Ecosystem tipping points and climate change warning signs are making headlines. Yesterday I read record breaking heat is melting roads in some of India’s busiest cities.
Scientists predicted a rise in temperature would lead to an increase in the number of insects worldwide, ushering dire consequences to the farming community. Warnings unheeded to our own detriment as now one of Africa’s staple crops, cassava, is reeling from super bug infestation.
In short climate change has already altered earth’s ecological footprint with unstable fluctuating seasons. A longer season means insects have a higher metabolic rate, quicker gestation and more frequent reproduction.
According to an EPA report titled Lyme Disease – Climate Change Indicators In the US stated “Between 1991 and 2013 lyme disease cases doubled“.
An accelerated pine weevil population growth is attacking Canada’s boreal forest, British Colombia, Colorado, Wyoming, New Mexico, Nebraska, throughout Central America and even the coast of Georgia.
The April 2015 National Geographic Pine Beetle Epidemic article stated “The scale of the current epidemic is unprecedented. Since the 1990s more than 60 million acres of forest, from northern New Mexico through British Columbia, have suffered die-offs from pine weevil infestation“. This statement does not take into account pine weevil damage throughout Latin America.
I recently witnessed first hand the devastating impact of pine weevil insurgence during a Zika mitigation trip to Honduras. In Spanish pine weevils are known as “gorgojos” and farmers are burning infected trees in a failed attempt to kill the pine weevils. The haze in Honduras from pine tree burning was so bad that flights were cancelled due to the lack of runway visibility. In fact, the doctors and rural clinics I visited stated they are in need of respiratory and pulmonary medicine as lung disease has spiked in children and elders due to hazing.
Zika, pine weevil infestation, cassava blight, and lyme disease all have been linked to global warming. Rising temperatures and drought will necessitate the need to escalate solutions for correcting these biological imbalances.
Pine weevils are not the enemy. They have been co-evolving with pine trees for as long as these forests have existed and play an important role in a forest’s long-term structure, function and resilience. Warmer weather and drought have driven the current outbreak’s size and severity to more than 10 times larger than any other known outbreak, and is still expanding.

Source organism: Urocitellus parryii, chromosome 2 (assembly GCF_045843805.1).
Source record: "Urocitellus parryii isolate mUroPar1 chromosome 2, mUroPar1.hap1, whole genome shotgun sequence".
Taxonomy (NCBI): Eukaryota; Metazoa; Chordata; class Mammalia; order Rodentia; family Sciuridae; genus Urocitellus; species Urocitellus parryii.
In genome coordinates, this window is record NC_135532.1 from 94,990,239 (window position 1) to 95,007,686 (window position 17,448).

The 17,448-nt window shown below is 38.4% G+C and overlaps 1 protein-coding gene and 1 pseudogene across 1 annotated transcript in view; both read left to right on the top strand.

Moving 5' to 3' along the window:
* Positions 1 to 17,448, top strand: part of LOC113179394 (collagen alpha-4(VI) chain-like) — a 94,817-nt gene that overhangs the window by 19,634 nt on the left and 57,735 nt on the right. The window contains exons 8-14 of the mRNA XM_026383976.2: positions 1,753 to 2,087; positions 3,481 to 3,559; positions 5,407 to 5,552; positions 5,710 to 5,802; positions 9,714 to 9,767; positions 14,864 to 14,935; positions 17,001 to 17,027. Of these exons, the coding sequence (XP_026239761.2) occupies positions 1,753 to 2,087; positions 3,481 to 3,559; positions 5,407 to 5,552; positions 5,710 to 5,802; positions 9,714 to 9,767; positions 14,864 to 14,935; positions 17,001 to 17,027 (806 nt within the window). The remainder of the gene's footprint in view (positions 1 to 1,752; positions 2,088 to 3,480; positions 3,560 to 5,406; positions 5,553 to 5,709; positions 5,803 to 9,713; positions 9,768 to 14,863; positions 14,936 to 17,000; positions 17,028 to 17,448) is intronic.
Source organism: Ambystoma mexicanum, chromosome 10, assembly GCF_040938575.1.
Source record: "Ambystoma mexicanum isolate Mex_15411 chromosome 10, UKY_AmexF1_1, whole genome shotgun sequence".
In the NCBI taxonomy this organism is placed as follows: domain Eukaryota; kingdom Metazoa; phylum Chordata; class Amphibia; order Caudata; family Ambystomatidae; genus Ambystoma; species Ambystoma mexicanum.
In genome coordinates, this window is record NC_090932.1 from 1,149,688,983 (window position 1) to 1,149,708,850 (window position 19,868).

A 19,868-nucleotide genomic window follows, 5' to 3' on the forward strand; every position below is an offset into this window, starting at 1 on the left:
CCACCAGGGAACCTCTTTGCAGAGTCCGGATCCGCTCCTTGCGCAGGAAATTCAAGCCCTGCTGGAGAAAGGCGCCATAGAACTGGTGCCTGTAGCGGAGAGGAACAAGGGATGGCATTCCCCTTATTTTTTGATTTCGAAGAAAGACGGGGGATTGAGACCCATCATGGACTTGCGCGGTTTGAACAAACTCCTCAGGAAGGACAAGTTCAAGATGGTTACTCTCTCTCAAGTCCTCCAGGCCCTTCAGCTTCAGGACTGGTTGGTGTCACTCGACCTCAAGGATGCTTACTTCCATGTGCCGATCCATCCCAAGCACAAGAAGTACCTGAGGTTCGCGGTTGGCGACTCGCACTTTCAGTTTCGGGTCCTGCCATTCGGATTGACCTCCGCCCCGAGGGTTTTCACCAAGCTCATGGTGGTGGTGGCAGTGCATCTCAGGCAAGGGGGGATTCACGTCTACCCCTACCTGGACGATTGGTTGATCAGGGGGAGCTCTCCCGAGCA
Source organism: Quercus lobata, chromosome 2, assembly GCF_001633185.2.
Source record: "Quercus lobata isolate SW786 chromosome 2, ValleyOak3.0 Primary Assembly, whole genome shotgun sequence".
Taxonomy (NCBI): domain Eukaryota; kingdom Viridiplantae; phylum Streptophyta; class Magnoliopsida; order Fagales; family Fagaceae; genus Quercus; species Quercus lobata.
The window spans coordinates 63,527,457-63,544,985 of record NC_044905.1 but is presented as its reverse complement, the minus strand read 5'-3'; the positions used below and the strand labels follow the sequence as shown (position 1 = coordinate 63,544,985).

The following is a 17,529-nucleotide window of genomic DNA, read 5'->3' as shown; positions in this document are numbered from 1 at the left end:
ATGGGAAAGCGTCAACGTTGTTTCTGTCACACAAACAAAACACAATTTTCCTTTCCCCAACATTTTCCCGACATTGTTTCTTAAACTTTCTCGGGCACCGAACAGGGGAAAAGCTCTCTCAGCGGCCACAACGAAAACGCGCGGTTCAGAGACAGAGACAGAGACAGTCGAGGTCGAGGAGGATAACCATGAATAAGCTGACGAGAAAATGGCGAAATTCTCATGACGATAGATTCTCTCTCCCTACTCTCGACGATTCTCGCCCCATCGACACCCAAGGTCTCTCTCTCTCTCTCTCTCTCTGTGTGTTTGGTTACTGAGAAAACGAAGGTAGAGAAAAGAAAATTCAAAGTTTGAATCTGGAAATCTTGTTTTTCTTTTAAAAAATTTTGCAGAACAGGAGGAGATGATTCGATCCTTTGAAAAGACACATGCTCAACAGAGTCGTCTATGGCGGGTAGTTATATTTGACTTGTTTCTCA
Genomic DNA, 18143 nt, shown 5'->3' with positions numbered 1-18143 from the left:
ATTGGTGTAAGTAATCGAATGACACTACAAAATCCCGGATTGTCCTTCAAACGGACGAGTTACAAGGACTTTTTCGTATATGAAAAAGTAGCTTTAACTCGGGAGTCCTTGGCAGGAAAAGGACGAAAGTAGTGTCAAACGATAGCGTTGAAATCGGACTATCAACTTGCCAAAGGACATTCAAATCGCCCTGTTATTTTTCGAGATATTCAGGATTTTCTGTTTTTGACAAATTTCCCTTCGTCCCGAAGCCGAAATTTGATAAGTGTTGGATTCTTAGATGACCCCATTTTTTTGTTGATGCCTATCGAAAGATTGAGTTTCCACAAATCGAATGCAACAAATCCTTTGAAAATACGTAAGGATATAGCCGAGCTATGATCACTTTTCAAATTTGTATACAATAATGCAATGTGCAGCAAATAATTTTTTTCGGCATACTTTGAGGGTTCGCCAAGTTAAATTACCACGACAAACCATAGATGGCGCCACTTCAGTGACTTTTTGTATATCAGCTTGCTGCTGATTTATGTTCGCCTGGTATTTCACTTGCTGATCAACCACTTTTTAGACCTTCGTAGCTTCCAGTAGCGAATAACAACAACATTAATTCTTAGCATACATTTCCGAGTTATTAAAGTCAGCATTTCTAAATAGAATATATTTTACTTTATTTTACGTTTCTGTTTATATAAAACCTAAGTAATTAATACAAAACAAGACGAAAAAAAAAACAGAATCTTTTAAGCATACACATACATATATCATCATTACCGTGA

So where do we begin and what can today’s global citizens do to reduce the negative impact global warming is having on our forests?
A persistent saying reverberates through my mind. “If we want to have a future, we must look to the past“. Following are a few examples of how our ancestors handled pest control management.
Paint the trunks of trees up to 5 feet with pest management paint (equal parts of white latex paint, water and lime). If you don’t have lime (calisa in Spanish), then you can substitute with ground up egg shells. White paint prevents borer activity and summer sunburn.
Pest control tree pruning. Free wind finder apps can assist in pine weevil flight tracking and help map areas in need of pruning. Thinning healthy trees before pine weevil season will help introduce air flow (pine weevils are weak flyers). Pruning will also reinforce tree’s immune system and make them less targetable. Pine weevils can smell weak or dying trees.
Companion planting. Pine weevils are olfatory driven. Planting styrene producing plants like cinnamon and coffee around pine trees will help deter pine weevils. Cinnamon and coffee thrive in acidic soils. Guess what produces acidic soils? Pine tree needles. Moringa is another excellent companion plant because it is fast-growing, prevents erosion and is a rich vitamin source for human, livestock and plants.
Terrace and ditches will prevent erosion, landslides and water runoff during rainy season. Better water management will produce more resilient trees.
Pine weevil mitigation will require a mindset change and one that is coupled with the best of permaculture, biodiversity gardening and biomimicry.
A holistic strategy and approach may not save vast swathes of forests but it will give trees surrounding our homes, farms, parks and schools a better chance of survival in today’s imbalanced environment.
To read this article in Spanish, click La Resiliencia del Insecto y el Cambio Climático.